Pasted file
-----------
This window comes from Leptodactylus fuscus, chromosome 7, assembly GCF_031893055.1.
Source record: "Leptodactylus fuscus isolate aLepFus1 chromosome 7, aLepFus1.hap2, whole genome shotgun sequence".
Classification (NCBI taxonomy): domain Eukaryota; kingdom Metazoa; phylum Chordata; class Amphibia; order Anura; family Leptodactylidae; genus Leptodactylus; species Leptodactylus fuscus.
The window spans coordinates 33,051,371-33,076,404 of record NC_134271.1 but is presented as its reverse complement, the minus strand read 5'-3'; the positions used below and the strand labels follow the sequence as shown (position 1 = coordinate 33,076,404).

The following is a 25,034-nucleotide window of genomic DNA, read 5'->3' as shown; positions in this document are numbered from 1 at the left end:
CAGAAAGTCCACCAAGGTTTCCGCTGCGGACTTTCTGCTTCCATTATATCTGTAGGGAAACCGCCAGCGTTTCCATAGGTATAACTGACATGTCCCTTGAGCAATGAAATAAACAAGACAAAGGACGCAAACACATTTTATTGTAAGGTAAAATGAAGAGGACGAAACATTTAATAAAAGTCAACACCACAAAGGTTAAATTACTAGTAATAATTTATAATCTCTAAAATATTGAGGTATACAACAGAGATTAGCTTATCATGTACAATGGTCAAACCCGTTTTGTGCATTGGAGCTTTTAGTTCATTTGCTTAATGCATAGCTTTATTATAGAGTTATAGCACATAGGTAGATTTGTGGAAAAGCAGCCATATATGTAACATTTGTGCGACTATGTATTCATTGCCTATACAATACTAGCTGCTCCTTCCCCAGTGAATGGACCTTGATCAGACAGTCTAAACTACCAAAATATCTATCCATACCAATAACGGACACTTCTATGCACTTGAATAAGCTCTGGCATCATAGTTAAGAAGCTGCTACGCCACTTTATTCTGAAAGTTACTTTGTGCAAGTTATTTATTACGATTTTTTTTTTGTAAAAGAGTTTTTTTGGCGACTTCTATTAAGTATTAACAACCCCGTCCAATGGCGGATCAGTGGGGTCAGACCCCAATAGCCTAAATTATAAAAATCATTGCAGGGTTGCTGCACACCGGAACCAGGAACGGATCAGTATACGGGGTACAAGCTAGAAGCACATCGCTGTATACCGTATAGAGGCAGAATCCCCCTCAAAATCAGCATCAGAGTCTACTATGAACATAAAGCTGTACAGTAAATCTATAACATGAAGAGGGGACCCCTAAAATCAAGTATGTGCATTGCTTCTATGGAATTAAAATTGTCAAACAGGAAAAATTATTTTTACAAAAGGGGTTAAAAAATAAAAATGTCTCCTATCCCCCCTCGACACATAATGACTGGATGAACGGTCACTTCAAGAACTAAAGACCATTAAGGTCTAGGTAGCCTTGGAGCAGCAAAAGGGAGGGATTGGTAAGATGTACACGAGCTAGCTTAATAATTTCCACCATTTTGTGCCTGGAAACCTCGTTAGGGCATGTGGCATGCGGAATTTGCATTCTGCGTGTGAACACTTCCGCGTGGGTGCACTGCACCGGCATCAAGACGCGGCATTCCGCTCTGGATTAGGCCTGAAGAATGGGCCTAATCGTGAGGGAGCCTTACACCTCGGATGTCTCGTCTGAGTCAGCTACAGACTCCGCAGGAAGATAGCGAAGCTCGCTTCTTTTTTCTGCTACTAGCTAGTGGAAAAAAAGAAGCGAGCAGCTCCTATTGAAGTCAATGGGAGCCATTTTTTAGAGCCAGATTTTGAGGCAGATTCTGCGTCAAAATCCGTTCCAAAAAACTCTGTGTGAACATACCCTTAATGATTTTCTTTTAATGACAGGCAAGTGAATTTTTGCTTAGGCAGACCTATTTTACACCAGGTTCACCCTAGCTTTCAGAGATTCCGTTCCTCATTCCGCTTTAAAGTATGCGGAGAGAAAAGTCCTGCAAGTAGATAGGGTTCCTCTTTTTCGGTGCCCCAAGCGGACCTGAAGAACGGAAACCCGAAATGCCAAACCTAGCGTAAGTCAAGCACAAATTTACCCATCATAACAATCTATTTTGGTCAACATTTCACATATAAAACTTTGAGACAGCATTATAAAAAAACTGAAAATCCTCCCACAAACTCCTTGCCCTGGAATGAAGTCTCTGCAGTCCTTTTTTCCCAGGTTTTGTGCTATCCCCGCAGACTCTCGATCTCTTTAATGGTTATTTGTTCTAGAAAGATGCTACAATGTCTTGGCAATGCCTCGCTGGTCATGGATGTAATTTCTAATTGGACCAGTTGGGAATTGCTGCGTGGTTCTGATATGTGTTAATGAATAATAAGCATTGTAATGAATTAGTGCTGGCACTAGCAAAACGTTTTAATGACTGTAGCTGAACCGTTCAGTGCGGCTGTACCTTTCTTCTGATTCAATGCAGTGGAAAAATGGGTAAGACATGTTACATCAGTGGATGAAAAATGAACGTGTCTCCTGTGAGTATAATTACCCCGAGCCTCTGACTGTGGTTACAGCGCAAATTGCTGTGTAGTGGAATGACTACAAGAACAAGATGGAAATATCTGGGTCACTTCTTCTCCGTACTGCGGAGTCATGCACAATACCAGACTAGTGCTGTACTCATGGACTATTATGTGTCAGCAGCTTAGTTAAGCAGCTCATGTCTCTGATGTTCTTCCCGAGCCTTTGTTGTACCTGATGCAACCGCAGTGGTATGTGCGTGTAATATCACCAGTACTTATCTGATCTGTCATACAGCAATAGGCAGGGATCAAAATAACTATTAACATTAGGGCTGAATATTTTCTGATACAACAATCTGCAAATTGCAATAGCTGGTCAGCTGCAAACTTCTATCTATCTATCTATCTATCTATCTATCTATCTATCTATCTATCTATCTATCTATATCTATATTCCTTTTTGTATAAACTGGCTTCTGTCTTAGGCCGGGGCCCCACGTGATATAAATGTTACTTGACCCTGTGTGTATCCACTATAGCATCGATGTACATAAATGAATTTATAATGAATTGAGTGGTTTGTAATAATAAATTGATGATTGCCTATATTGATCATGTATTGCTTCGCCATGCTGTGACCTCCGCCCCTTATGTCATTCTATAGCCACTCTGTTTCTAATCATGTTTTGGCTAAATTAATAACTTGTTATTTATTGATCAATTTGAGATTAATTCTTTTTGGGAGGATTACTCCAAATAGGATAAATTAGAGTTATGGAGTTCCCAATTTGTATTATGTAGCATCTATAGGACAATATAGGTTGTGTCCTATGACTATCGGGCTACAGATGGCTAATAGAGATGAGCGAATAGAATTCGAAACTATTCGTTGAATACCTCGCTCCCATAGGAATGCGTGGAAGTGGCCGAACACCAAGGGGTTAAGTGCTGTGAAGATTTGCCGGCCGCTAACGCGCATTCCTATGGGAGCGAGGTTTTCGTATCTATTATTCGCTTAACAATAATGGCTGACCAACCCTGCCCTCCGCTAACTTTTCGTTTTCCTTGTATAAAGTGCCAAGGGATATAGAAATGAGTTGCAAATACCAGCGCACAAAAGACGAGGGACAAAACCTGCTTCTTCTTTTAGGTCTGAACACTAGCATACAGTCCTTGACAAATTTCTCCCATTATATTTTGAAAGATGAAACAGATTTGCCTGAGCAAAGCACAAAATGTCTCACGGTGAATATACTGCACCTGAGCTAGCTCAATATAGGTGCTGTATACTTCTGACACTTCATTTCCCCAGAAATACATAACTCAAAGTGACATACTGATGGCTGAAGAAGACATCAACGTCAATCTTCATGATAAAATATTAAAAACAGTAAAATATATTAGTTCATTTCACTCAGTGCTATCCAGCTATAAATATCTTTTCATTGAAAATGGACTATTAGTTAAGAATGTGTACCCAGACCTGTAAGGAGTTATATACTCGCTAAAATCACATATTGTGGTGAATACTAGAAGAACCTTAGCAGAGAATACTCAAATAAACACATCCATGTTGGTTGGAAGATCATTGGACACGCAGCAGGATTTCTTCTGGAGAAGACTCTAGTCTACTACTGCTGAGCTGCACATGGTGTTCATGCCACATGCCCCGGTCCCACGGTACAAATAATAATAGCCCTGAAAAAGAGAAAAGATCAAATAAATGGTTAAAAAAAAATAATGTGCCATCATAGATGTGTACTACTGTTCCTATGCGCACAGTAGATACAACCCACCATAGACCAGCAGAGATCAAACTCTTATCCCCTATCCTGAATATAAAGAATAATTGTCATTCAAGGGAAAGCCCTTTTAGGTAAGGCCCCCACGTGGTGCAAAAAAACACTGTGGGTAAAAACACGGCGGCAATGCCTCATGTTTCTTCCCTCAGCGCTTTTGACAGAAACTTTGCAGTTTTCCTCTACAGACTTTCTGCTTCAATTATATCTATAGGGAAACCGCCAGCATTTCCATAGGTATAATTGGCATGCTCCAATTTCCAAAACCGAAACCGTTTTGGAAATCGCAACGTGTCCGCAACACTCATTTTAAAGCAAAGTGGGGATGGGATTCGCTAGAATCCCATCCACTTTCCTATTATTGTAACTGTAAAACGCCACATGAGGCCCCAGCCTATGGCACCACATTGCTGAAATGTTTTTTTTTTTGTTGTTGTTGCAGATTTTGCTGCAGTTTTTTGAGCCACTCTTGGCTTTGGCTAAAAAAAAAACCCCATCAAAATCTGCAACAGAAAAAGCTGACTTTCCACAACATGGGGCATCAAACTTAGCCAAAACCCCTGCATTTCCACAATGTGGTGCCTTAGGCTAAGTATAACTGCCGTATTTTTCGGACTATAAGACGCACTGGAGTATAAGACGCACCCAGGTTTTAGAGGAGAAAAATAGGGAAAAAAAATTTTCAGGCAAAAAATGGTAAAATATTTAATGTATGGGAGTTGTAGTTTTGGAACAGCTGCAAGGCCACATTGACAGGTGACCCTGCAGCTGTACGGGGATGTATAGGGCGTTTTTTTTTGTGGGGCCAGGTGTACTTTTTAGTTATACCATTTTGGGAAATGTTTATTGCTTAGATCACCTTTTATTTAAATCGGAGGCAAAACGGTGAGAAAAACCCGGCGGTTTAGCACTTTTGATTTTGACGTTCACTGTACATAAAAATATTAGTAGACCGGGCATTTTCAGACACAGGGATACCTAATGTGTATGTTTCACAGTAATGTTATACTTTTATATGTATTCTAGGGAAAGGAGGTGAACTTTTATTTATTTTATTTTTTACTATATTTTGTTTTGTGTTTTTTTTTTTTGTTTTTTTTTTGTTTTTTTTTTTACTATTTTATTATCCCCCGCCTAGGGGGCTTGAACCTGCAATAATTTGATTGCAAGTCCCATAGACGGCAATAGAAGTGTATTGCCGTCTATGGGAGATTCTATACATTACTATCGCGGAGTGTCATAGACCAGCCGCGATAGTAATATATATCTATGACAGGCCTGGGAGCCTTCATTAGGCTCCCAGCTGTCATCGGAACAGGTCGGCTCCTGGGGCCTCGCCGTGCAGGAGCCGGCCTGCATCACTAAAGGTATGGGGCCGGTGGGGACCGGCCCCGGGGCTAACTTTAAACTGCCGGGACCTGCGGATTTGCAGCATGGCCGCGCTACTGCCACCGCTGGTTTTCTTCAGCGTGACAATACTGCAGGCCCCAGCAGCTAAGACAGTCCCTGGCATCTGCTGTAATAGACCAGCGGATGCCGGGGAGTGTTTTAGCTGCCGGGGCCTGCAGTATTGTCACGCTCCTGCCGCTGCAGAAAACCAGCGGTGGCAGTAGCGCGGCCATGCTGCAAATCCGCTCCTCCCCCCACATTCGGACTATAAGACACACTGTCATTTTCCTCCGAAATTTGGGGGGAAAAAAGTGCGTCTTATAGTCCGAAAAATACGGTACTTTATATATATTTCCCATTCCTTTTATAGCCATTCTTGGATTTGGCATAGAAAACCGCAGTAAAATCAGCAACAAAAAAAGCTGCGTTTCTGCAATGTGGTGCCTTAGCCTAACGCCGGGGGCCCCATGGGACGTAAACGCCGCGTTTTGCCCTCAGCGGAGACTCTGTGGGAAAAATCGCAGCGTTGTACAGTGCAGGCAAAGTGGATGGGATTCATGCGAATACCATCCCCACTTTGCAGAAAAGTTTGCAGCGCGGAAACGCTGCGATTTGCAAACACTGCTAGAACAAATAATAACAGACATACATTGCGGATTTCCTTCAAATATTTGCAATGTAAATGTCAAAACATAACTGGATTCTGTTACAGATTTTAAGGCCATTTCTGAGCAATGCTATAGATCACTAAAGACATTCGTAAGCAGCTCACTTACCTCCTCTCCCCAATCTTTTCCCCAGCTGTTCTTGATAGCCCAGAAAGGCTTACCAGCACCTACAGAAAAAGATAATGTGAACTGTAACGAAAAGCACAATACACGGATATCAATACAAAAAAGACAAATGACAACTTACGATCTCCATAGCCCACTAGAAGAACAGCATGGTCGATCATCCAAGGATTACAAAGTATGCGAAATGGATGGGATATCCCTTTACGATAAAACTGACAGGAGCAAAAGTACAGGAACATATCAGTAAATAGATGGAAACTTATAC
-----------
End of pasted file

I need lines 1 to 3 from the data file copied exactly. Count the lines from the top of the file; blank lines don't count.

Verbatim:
This window comes from Leptodactylus fuscus, chromosome 7, assembly GCF_031893055.1.
Source record: "Leptodactylus fuscus isolate aLepFus1 chromosome 7, aLepFus1.hap2, whole genome shotgun sequence".
Classification (NCBI taxonomy): domain Eukaryota; kingdom Metazoa; phylum Chordata; class Amphibia; order Anura; family Leptodactylidae; genus Leptodactylus; species Leptodactylus fuscus.